Don’t let weed woes get you down

Daniel Gill, Bogren, Richard C.  |  9/29/2008 8:32:27 PM

Get It Growing For 10/03/08

By Dan Gill
LSU AgCenter Horticulturist

There are lots of reasons why we shouldn’t let weeds grow in our landscapes.

Weeds – particularly in flowerbeds, shrub plantings and ground covers – cause landscapes to look unattractive and neglected. Even if the lawn is nicely mowed and edged and everything else looks neat, weedy beds ruin the appearance of the landscape. Weeds in turfgrass diminish the even, uniform look we desire from our lawns.

Weeds also can be destructive when they compete with landscape plants for light, water and soil nutrients. Allow a weedy vine to grow over a shrub for several months and you will find that sections of the shrub have been shaded out and killed. And some weeds, if left unchecked, can outcompete turfgrass and damage the lawn, requiring repair work.

I frequently hear the comment, “It seems like this weed just suddenly became a major problem.” If we are honest with ourselves, however, we have to admit that weed problems do not happen overnight or in a matter of days or even a few weeks. Serious weed problems occur primarily when there is chronic neglect and when not enough effective effort is made to bring them under control.

When someone tells me, “I just can’t get rid of this weed,” I generally counter with, “Nothing can grow in your landscape unless you let it.” It’s mostly a matter of whether or not you are willing (or in some cases able) to put in the time, money and effort needed to do the job.

One clear truth is this – the more time and effort you put into managing a weed, the easier it gets. Over time, weed problems are greatly reduced in landscapes where weed control is done frequently and effectively.

Individuals who allow weed problems to get way out of hand before doing anything have a much harder time. People tend to put in a big effort at that point to clear things out. But if you sit back then and watch the weeds regain everything you worked so hard for, you will simply spin your wheels and make little real progress.

Staying on top of something rather than letting it go until it becomes a major problem is not an earth-shaking revelation. Still, it’s the best advice I can give you on weed control. The very best cure for weed problems is a liberal dose of regular attention.

That said, you also want to make sure that when you make an effort at weed control you are doing the most efficient and effective things. We employ two basic techniques in controlling weeds – physical and chemical. Both techniques include preventive and corrective methods.

Mulches (leaves, pine straw, newspaper and other materials) and landscape fabrics are preventive physical methods used in beds. These are applied to weeded areas to keep weeds from growing back. Hand weeding and hoeing are corrective physical controls done to deal with actively growing weeds.

There are some misconceptions about how mulches work. Mulch is not a literal barrier that keeps weeds from growing. The purpose of mulch is to block light from reaching the soil surface. Virtually all weed seeds need light to stimulate germination. When mulch blocks light from reaching the soil surface where the weed seeds are, they won’t sprout and grow. To accomplish this, the mulch needs to be thick enough – a depth of 2 inches is recommended. Mulches will not prevent weeds from growing up from bulbs or rhizomes.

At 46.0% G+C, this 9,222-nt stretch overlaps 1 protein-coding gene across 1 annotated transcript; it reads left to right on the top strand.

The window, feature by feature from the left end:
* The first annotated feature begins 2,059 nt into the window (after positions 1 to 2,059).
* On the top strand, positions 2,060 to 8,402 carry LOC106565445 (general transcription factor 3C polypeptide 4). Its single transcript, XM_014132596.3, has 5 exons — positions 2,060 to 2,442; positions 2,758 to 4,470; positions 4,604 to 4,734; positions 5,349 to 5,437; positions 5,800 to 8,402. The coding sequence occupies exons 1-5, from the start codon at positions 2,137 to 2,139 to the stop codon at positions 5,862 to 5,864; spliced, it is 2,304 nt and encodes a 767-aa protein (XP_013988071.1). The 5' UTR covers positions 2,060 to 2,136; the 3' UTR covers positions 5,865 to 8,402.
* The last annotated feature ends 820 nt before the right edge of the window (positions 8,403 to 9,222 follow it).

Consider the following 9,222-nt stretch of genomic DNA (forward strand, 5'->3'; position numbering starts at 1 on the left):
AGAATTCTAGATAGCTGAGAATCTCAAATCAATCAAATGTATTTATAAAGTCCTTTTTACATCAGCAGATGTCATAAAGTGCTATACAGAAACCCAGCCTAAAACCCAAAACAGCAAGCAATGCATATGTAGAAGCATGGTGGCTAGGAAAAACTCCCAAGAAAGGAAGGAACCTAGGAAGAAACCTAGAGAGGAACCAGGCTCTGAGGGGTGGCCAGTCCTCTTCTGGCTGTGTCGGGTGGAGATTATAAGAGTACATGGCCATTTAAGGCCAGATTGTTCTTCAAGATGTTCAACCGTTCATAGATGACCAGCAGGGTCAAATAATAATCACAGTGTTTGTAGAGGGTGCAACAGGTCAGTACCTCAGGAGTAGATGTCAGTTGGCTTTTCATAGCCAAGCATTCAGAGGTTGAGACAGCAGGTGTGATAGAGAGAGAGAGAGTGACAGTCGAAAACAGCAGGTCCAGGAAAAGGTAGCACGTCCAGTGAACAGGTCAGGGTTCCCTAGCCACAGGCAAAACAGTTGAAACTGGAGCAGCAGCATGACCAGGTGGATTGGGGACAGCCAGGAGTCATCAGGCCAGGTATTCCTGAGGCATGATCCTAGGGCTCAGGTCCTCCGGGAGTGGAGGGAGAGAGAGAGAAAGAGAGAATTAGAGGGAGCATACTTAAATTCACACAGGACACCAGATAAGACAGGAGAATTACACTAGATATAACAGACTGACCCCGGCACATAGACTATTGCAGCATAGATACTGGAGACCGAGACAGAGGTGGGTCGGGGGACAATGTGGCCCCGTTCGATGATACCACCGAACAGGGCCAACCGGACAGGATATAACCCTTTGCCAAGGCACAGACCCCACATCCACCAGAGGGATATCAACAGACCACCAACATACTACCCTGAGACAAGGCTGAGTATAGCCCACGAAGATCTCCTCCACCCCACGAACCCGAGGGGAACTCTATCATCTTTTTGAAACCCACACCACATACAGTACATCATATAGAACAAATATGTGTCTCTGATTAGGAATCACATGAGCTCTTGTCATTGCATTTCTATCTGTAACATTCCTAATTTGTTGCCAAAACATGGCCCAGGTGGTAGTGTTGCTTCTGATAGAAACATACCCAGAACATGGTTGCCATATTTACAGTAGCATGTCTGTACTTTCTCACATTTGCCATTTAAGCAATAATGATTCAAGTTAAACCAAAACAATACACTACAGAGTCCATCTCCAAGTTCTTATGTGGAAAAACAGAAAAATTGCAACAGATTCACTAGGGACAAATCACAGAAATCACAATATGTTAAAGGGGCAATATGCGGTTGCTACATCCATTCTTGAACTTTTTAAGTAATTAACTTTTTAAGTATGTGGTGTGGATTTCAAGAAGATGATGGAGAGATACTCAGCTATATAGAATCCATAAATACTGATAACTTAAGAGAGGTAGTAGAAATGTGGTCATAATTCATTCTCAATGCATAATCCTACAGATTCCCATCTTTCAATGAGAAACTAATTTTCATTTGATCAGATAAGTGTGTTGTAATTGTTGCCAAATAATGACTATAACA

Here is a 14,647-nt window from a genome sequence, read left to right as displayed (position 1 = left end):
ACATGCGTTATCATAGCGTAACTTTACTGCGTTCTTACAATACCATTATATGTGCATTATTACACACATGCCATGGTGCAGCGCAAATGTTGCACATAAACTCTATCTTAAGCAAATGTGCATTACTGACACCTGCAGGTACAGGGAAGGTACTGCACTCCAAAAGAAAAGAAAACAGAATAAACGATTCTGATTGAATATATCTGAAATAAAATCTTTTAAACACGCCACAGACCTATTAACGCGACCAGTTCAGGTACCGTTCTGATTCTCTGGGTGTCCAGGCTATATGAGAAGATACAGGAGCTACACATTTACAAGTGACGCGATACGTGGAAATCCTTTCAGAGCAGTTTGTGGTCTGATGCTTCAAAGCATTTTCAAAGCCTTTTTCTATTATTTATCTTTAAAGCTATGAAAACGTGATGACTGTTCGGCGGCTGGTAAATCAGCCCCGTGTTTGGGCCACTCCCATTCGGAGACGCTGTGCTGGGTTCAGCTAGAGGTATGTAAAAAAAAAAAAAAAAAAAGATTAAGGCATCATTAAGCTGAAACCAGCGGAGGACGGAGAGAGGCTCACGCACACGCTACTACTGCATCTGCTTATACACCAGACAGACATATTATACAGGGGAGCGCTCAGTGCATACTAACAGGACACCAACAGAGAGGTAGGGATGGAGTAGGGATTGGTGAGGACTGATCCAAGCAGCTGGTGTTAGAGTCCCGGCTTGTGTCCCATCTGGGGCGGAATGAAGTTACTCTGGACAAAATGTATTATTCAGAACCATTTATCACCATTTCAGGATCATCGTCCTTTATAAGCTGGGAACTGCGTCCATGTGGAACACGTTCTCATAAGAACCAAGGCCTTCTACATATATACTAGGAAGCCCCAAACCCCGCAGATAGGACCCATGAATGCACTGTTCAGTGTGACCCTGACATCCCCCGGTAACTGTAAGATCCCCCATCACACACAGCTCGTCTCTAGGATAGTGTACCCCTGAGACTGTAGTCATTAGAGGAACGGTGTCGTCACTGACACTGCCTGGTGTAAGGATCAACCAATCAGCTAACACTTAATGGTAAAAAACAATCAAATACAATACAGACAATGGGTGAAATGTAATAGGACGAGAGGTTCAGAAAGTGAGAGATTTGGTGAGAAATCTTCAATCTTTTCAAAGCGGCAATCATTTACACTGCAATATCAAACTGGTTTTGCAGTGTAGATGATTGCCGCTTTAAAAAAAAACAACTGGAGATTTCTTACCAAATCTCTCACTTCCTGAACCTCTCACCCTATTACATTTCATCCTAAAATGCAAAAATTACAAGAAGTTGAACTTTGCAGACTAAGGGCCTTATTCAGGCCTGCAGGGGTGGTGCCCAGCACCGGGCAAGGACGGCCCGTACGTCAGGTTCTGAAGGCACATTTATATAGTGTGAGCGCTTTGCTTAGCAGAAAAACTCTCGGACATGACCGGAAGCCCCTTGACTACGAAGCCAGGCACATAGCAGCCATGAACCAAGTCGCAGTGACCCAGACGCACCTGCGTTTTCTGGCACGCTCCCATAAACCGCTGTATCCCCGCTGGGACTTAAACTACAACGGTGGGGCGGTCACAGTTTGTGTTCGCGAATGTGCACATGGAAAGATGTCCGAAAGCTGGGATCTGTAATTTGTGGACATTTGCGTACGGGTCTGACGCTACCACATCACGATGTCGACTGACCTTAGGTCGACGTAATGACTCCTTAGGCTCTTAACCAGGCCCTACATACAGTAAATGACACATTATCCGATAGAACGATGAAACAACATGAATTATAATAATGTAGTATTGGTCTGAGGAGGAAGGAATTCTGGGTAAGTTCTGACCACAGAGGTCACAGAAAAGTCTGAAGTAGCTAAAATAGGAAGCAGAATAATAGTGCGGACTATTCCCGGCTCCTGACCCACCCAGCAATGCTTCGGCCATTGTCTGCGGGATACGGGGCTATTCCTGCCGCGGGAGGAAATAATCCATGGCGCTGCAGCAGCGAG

Mulches applied to and maintained at the proper depth will help reduce problems (you will not get perfect control with any technique) with annual weeds that grow from seeds, such as chamber bitters (gripe weed), spurge, annual bluegrass and chickweed. Perennial weeds growing from rhizomes – such as Bermuda grass and torpedo grass – or bulbs – such as nutsedge or oxalis – will grow through mulch.

Landscape fabric or weed barrier fabric will do more to suppress these perennial weeds. But some, such as torpedo grass, can still punch their way through the fabric and grow. Landscape fabric is unattractive in beds and is generally covered with an organic mulch (pine bark, pine straw, etc.) to improve its appearance.

Once weeds are up and growing, hand weeding or hoeing does an excellent job of controlling weeds if you do it regularly – at least once a week. As long as you are not dealing with tough, perennial weeds, hand weeding combined with a 2-inch mulch will keep most beds attractive and not work you to death.

Usually, annual weeds simply can be pulled out (this is generally easier after watering or a rain). Weeds with bulbs or rhizomes must be dug up to remove the below-ground parts. Hoes cut off weeds at or just below the soil surface and generally work well on annual weeds. But perennial weeds will simply resprout from their below-ground parts, and that makes hoeing a poor control for them.

I’m just getting started, and I’ve already filled up my allotted space. I can see that this topic needs another column. Check out the next column, when I will continue to discuss weed control and focus on the use of herbicides and weed control in lawns.

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Contact: Dan Gill at (225) 578-2222 or dgill@agcenter.lsu.edu
Editor: Rick Bogren at (225) 578-5839 or rbogren@agcenter.lsu.edu

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